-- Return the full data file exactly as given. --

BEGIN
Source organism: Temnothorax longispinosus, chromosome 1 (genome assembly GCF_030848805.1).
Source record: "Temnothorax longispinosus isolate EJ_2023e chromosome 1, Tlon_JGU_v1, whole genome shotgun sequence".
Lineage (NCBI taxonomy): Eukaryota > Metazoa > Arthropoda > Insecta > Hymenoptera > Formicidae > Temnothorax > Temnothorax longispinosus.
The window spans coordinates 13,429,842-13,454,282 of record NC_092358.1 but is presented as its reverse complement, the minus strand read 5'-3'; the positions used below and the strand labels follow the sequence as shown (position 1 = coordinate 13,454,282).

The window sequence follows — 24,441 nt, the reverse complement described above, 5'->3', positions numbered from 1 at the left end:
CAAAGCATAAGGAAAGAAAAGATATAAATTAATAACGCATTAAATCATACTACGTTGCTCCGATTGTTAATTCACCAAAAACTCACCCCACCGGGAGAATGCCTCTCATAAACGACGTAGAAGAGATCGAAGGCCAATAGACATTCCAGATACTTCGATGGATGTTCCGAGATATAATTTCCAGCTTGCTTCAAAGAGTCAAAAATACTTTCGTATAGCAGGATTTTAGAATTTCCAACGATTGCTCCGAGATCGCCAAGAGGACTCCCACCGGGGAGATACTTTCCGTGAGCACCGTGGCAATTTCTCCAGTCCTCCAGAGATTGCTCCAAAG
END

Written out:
Source organism: Temnothorax longispinosus, chromosome 1 (genome assembly GCF_030848805.1).
Source record: "Temnothorax longispinosus isolate EJ_2023e chromosome 1, Tlon_JGU_v1, whole genome shotgun sequence".
Lineage (NCBI taxonomy): Eukaryota > Metazoa > Arthropoda > Insecta > Hymenoptera > Formicidae > Temnothorax > Temnothorax longispinosus.
The window spans coordinates 13,429,842-13,454,282 of record NC_092358.1 but is presented as its reverse complement, the minus strand read 5'-3'; the positions used below and the strand labels follow the sequence as shown (position 1 = coordinate 13,454,282).

The window sequence follows — 24,441 nt, the reverse complement described above, 5'->3', positions numbered from 1 at the left end:
CAAAGCATAAGGAAAGAAAAGATATAAATTAATAACGCATTAAATCATACTACGTTGCTCCGATTGTTAATTCACCAAAAACTCACCCCACCGGGAGAATGCCTCTCATAAACGACGTAGAAGAGATCGAAGGCCAATAGACATTCCAGATACTTCGATGGATGTTCCGAGATATAATTTCCAGCTTGCTTCAAAGAGTCAAAAATACTTTCGTATAGCAGGATTTTAGAATTTCCAACGATTGCTCCGAGATCGCCAAGAGGACTCCCACCGGGGAGATACTTTCCGTGAGCACCGTGGCAATTTCTCCAGTCCTCCAGAGATTGCTCCAAAG